If you’ve been buying pickles, eating the pickles, then throwing away the pickle juice, it’s OK. You can forgive yourself. You didn’t know what you were doing.
That was then and this is now. I’m here to beg you: Please, don’t throw that amazing stuff away. You’re missing out. There are so many uses for this wonderful stuff.
Pickle juice is a concentrated zing of acid, salt and pickling spices that make magic. Not just dill pickles but sweet, bread and butter, any pickled brine of that ilk will do. Tossing this stuff is like throwing away really good flavored vinegar. There are many uses for this brine divine.
The obvious: Make more pickles. When you eat all the pickles, add another round of sliced cucumber for a fresh refrigerator pickle. Besides cucumber, try zucchini, carrot, radishes, onion or green beans. Let them hang out for a few days and check the flavor. The longer it sits, the more pickled it’ll become.
Make the best DIY condiments. Make dill pickle vinaigrette. Blend ¾ cup dill pickle juice with ¼ cup olive oil and a tablespoon of grainy mustard to make salad sing.
Or make the sauce that’s good on everything. Blend two parts sour cream with one part pickle juice (any kind of pickle) and season with salt and pepper. Use to dress salad, on cooked or raw vegetables or as a sauce with meat, poultry or fish.
Add a zing to everything. Add a spoonful of brine to your next batch of tuna, egg or chicken salad. Substitute brine for vinegar in most recipes for extra complexity. Add to water when boiling pasta for pasta salad or potatoes for potato salad.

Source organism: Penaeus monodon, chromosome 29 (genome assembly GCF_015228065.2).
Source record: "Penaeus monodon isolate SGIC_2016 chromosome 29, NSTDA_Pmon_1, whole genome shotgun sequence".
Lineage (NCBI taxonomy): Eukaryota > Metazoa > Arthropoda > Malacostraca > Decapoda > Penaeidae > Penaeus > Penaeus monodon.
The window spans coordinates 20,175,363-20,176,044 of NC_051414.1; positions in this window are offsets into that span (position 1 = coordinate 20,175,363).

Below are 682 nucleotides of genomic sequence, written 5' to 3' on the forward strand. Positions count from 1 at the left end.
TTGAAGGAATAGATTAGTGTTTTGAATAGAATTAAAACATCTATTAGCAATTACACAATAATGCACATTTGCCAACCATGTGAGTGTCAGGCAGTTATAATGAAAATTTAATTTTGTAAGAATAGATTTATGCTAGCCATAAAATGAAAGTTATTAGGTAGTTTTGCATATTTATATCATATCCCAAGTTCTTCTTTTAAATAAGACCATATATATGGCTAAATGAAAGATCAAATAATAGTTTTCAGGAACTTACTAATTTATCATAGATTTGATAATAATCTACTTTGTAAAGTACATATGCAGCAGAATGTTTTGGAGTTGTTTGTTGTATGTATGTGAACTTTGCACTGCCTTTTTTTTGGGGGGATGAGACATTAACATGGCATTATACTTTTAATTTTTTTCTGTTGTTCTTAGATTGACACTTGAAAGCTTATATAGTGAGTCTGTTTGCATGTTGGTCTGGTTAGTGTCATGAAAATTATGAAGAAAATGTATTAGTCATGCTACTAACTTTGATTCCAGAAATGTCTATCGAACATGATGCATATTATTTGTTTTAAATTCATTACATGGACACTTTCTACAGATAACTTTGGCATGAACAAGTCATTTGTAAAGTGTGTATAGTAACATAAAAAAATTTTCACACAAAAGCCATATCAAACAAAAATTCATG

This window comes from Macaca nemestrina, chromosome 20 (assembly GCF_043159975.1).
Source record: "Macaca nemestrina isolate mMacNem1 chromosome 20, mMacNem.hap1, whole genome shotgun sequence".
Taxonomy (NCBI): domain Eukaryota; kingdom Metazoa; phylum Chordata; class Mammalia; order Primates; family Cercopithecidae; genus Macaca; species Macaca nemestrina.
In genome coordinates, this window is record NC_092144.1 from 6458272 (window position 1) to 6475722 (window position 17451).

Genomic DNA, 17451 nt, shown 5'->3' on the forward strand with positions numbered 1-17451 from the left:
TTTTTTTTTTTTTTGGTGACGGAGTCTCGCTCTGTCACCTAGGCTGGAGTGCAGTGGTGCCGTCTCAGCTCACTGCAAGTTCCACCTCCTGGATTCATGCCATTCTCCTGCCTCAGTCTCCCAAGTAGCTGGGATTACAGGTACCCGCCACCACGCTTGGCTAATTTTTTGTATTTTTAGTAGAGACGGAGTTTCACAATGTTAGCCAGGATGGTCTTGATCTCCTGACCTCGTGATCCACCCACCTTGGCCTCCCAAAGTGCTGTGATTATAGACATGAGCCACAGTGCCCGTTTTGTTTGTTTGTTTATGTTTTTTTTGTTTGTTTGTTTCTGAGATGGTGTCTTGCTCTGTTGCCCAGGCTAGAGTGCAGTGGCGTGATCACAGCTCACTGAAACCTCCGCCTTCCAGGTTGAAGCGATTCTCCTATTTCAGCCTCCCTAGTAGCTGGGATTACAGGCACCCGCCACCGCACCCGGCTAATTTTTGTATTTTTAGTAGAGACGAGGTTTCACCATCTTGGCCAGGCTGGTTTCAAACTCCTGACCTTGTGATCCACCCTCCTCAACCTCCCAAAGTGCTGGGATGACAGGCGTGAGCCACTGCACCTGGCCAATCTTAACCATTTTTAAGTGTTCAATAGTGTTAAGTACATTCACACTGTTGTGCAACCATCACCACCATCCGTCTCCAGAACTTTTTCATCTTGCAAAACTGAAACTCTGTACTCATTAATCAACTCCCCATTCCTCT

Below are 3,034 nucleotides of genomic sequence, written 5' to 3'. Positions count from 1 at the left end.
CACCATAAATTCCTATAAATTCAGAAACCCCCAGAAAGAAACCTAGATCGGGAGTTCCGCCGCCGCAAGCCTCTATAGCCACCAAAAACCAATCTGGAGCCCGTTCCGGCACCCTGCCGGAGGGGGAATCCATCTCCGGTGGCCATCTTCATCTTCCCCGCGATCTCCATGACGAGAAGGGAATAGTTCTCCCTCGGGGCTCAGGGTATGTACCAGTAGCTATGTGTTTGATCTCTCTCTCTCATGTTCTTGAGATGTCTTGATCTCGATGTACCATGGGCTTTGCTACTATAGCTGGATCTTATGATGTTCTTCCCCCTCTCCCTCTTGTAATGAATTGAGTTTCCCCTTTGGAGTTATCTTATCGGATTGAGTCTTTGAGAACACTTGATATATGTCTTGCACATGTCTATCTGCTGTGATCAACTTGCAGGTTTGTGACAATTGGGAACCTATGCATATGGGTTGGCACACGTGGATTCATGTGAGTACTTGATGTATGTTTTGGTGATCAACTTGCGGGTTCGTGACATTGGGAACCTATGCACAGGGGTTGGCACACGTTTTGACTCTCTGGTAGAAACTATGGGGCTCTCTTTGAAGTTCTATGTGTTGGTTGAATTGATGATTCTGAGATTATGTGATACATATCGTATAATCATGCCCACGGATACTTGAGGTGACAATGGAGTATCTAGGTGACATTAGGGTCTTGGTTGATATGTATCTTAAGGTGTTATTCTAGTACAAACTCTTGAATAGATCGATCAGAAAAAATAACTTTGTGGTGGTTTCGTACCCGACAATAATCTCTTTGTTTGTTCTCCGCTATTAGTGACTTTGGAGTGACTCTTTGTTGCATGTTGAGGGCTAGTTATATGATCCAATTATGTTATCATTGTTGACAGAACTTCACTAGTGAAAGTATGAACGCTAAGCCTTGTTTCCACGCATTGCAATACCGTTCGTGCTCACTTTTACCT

Use it to deglaze pans when making sauce after sautéing chicken, pork or beef.
Use as a tenderizing marinade. Simply add ¼ cup brown sugar to 1 cup pickle juice to make a marinade for 2 pounds of pork or chicken pieces. Marinade at least two hours or up to overnight.
You can also add a spoonful to your next Bloody Mary cocktail. If nothing else, use as a chaser for a shot of tequila. Together let’s make sure no brine is left behind. Race you to the back of the fridge.
MUSHROOMS IN PICKLE BRINE BUTTER
Adapted from Food 52 and State Bird Provisions, made more affordable by yours truly.
What you’ll need:
6 tablespoons butter, divided
6 tablespoons extra-virgin olive oil, divided
1 sweet onion, thinly sliced (about 1 1/2 cups)
2 1/2 to 3 pounds mushrooms, such as white button or cremini, thickly sliced or quartered
3/4 cup brine, strained from a jar of dill pickles
In a large skillet on medium-high heat, melt together 2 tablespoons olive oil and 2 tablespoons butter.
Divide your sliced onion and mushrooms into thirds. Sauté one-third of the onion until very soft, about 3 minutes. Add one-third of the mushrooms and cook, stirring often, until tender and golden, about 5 to 7 minutes.
I find when you first add the mushrooms to the skillet, they try to absorb the flavorful butter and oil like little sponges. So, move them around the pan so everyone gets some goodness.
When golden and delicious, add one third (1/4 cup) pickle brine and stir until the brine is absorbed, about 1 minute. Transfer the cooked mushrooms to a serving plate and keep warm.
Repeat this process twice more with the remaining onions and mushrooms, refraining from eating the mushrooms that you just cooked while no one is watching. Share if we must.
Lifestyle expert Patti Diamond is a recipe developer and food writer of the website “Divas On A Dime – Where Frugal, Meets Fabulous!” Visit Patti at www.divasonadime.com and join the conversation on Facebook at DivasOnADimeDotCom. Email Patti at firstname.lastname@example.org.